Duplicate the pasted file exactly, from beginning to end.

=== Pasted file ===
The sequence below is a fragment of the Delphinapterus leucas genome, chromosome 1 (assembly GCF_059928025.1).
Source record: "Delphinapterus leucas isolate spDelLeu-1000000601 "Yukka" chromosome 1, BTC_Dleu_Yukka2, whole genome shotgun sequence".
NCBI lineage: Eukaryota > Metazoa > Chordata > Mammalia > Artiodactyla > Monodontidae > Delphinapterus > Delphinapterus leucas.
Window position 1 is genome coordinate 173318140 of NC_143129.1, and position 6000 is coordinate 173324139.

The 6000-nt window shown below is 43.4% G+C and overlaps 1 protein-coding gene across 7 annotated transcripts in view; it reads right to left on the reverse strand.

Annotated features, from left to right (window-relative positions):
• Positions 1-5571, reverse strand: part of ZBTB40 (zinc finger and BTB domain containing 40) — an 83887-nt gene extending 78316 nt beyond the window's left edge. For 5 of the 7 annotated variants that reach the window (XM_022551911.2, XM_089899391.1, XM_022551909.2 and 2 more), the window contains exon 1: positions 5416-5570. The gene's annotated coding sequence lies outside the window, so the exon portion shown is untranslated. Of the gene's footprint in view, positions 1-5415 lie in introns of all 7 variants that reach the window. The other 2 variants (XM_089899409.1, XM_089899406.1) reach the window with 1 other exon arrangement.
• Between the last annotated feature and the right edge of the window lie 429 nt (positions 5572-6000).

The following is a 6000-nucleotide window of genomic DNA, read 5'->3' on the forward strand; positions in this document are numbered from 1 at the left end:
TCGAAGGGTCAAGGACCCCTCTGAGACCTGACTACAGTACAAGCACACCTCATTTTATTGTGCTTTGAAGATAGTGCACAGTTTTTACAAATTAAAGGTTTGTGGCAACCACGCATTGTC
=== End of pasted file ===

The sequence below is a fragment of the Delphinapterus leucas genome, chromosome 1 (assembly GCF_059928025.1).
Source record: "Delphinapterus leucas isolate spDelLeu-1000000601 "Yukka" chromosome 1, BTC_Dleu_Yukka2, whole genome shotgun sequence".
NCBI lineage: Eukaryota > Metazoa > Chordata > Mammalia > Artiodactyla > Monodontidae > Delphinapterus > Delphinapterus leucas.
Window position 1 is genome coordinate 173318140 of NC_143129.1, and position 6000 is coordinate 173324139.

The 6000-nt window shown below is 43.4% G+C and overlaps 1 protein-coding gene across 7 annotated transcripts in view; it reads right to left on the reverse strand.

Annotated features, from left to right (window-relative positions):
• Positions 1-5571, reverse strand: part of ZBTB40 (zinc finger and BTB domain containing 40) — an 83887-nt gene extending 78316 nt beyond the window's left edge. For 5 of the 7 annotated variants that reach the window (XM_022551911.2, XM_089899391.1, XM_022551909.2 and 2 more), the window contains exon 1: positions 5416-5570. The gene's annotated coding sequence lies outside the window, so the exon portion shown is untranslated. Of the gene's footprint in view, positions 1-5415 lie in introns of all 7 variants that reach the window. The other 2 variants (XM_089899409.1, XM_089899406.1) reach the window with 1 other exon arrangement.
• Between the last annotated feature and the right edge of the window lie 429 nt (positions 5572-6000).

The following is a 6000-nucleotide window of genomic DNA, read 5'->3' on the forward strand; positions in this document are numbered from 1 at the left end:
TCGAAGGGTCAAGGACCCCTCTGAGACCTGACTACAGTACAAGCACACCTCATTTTATTGTGCTTTGAAGATAGTGCACAGTTTTTACAAATTAAAGGTTTGTGGCAACCACGCATTGTC